Danish scientists extracting from strawberries to produce prevention pills for Alzheimer’s – The Post

Danish scientists extracting from strawberries to produce prevention pills for Alzheimer’s

Berries contain bioactive phenolic compounds that can be produced in labs on a large scale to help cure various diseases more effectively

Consumption of berries has been found to lower risk of many diseases, including cancer (photo: iStock)
March 8th, 2017 6:45 pm| by Lucie Rychla
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Danish researchers from DTU and the University of Copenhagen have just completed a three-year project that aimed to identify bioactive phenolic compounds found in berry species around the world and produce them commercially to help prevent and cure diseases such as Alzheimer’s, cancer, heart disease and inflammation.

Fruits such as strawberries, blueberries, goji berries and other berries have long been known for having beneficial effects on health, but people would have to eat large daily quantities in order to get enough of the nutritious compounds.

Additionally, satisfying the demand would require enormous plots of agricultural land, explained Alexey Dudnik, a postdoc at DTU Biosustain who is the scientific co-ordinator of the project.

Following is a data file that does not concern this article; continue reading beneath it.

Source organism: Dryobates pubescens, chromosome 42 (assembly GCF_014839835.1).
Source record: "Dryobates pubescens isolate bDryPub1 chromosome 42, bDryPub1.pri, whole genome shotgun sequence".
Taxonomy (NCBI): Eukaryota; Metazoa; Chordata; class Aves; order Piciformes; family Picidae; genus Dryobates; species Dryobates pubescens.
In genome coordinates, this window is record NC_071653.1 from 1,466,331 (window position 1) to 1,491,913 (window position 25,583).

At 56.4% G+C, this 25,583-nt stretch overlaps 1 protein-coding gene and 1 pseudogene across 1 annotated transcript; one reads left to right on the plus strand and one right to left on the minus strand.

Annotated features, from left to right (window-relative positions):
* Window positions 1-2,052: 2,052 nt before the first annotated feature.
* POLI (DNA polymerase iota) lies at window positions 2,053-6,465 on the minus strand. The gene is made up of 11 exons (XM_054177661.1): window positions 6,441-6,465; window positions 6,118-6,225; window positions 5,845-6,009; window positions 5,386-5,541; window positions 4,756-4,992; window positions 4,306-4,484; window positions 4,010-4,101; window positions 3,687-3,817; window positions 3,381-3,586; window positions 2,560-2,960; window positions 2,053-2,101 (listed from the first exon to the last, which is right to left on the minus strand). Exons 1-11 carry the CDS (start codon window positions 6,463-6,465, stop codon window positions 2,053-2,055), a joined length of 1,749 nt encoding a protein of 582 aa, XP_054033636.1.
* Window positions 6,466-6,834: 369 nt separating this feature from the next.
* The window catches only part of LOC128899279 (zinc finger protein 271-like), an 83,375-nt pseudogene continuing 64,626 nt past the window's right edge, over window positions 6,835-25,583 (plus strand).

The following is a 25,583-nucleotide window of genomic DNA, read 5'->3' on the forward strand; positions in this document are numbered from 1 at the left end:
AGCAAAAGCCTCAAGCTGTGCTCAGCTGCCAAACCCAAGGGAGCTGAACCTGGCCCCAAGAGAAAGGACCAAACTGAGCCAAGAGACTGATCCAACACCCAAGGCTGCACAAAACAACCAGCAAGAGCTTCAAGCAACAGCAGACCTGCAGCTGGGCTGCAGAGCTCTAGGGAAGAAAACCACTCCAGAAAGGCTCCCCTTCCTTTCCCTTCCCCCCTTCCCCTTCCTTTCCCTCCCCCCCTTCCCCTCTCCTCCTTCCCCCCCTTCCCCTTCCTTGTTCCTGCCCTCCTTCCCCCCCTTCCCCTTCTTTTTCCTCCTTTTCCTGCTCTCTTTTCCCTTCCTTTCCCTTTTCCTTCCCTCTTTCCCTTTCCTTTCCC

The EU-funded BacHBerry project accordingly focused on getting the beneficial substances to the consumer in the form of a pill or a supplement by producing them on a large scale in bacterial cell factories.

The researchers focused, for instance, on the bacterial production of the polyfenolen fisetine found in strawberries, which is known to reduce the risk of developing Alzheimer’s.

Dudnik told DTU that if a patient were to get enough fisetin by eating fresh fruits, he would have to eat about 39 large strawberries every day.

READ MORE: Dementia in Denmark: looking for solutions to a growing problem

Wide spectrum of phenolic molecules
All in all, the researchers analysed polyphenols in 113 berry species from countries around the world including Scotland, Portugal, Russia, China and Chile.

Out of these, they selected 28 berries (including species of raspberries, gooseberries and blackberries), which had the widest spectrum of different phenolic molecules and tested them on special yeast cells designed to mimic human diseases such as Alzheimer’s, Huntington’s, multiple sclerosis, type 2 diabetes, inflammation and cancer.

Afterwards, they identified genes that control the production of these beneficial molecules in the cell and applied the knowledge to develop bacteria, which can produce large amounts of high-value phenolics for commercial purposes.